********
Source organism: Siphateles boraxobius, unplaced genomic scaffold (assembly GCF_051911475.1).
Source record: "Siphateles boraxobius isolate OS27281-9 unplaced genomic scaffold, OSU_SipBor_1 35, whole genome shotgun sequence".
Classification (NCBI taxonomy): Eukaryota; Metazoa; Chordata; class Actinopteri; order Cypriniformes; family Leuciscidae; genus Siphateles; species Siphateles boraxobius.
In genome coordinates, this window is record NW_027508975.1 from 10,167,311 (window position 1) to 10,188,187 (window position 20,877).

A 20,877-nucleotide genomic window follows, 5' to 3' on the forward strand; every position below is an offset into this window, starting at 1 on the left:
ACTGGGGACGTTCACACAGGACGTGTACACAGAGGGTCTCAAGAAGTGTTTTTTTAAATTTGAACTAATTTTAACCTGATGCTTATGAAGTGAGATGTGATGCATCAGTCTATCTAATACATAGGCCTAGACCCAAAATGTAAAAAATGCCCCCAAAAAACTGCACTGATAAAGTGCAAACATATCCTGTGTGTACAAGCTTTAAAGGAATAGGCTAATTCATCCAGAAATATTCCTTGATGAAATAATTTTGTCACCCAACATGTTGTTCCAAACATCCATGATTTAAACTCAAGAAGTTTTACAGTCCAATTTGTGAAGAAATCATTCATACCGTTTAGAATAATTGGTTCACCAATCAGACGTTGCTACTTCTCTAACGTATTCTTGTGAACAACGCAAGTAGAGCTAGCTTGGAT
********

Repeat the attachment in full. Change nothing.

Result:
Source organism: Siphateles boraxobius, unplaced genomic scaffold (assembly GCF_051911475.1).
Source record: "Siphateles boraxobius isolate OS27281-9 unplaced genomic scaffold, OSU_SipBor_1 35, whole genome shotgun sequence".
Classification (NCBI taxonomy): Eukaryota; Metazoa; Chordata; class Actinopteri; order Cypriniformes; family Leuciscidae; genus Siphateles; species Siphateles boraxobius.
In genome coordinates, this window is record NW_027508975.1 from 10,167,311 (window position 1) to 10,188,187 (window position 20,877).

A 20,877-nucleotide genomic window follows, 5' to 3' on the forward strand; every position below is an offset into this window, starting at 1 on the left:
ACTGGGGACGTTCACACAGGACGTGTACACAGAGGGTCTCAAGAAGTGTTTTTTTAAATTTGAACTAATTTTAACCTGATGCTTATGAAGTGAGATGTGATGCATCAGTCTATCTAATACATAGGCCTAGACCCAAAATGTAAAAAATGCCCCCAAAAAACTGCACTGATAAAGTGCAAACATATCCTGTGTGTACAAGCTTTAAAGGAATAGGCTAATTCATCCAGAAATATTCCTTGATGAAATAATTTTGTCACCCAACATGTTGTTCCAAACATCCATGATTTAAACTCAAGAAGTTTTACAGTCCAATTTGTGAAGAAATCATTCATACCGTTTAGAATAATTGGTTCACCAATCAGACGTTGCTACTTCTCTAACGTATTCTTGTGAACAACGCAAGTAGAGCTAGCTTGGAT